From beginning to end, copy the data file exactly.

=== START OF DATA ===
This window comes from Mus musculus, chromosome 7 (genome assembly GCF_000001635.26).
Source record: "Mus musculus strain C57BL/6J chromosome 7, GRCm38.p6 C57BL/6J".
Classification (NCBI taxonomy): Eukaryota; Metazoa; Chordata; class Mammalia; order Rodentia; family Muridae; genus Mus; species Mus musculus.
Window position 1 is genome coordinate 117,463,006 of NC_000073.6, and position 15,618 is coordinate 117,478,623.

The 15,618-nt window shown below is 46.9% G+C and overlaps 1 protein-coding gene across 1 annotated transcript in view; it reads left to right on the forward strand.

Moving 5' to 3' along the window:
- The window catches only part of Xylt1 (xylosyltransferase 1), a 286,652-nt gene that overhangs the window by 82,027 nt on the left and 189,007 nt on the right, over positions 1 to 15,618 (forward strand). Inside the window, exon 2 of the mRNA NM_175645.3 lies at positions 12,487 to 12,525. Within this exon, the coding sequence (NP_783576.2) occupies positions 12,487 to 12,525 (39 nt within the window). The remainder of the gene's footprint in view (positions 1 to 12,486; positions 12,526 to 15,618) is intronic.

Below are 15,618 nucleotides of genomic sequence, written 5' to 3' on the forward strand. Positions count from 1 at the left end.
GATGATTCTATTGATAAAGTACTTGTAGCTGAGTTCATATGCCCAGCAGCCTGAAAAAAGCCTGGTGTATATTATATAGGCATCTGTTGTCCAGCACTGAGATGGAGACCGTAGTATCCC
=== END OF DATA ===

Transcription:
This window comes from Mus musculus, chromosome 7 (genome assembly GCF_000001635.26).
Source record: "Mus musculus strain C57BL/6J chromosome 7, GRCm38.p6 C57BL/6J".
Classification (NCBI taxonomy): Eukaryota; Metazoa; Chordata; class Mammalia; order Rodentia; family Muridae; genus Mus; species Mus musculus.
Window position 1 is genome coordinate 117,463,006 of NC_000073.6, and position 15,618 is coordinate 117,478,623.

The 15,618-nt window shown below is 46.9% G+C and overlaps 1 protein-coding gene across 1 annotated transcript in view; it reads left to right on the forward strand.

Moving 5' to 3' along the window:
- The window catches only part of Xylt1 (xylosyltransferase 1), a 286,652-nt gene that overhangs the window by 82,027 nt on the left and 189,007 nt on the right, over positions 1 to 15,618 (forward strand). Inside the window, exon 2 of the mRNA NM_175645.3 lies at positions 12,487 to 12,525. Within this exon, the coding sequence (NP_783576.2) occupies positions 12,487 to 12,525 (39 nt within the window). The remainder of the gene's footprint in view (positions 1 to 12,486; positions 12,526 to 15,618) is intronic.

Below are 15,618 nucleotides of genomic sequence, written 5' to 3' on the forward strand. Positions count from 1 at the left end.
GATGATTCTATTGATAAAGTACTTGTAGCTGAGTTCATATGCCCAGCAGCCTGAAAAAAGCCTGGTGTATATTATATAGGCATCTGTTGTCCAGCACTGAGATGGAGACCGTAGTATCCC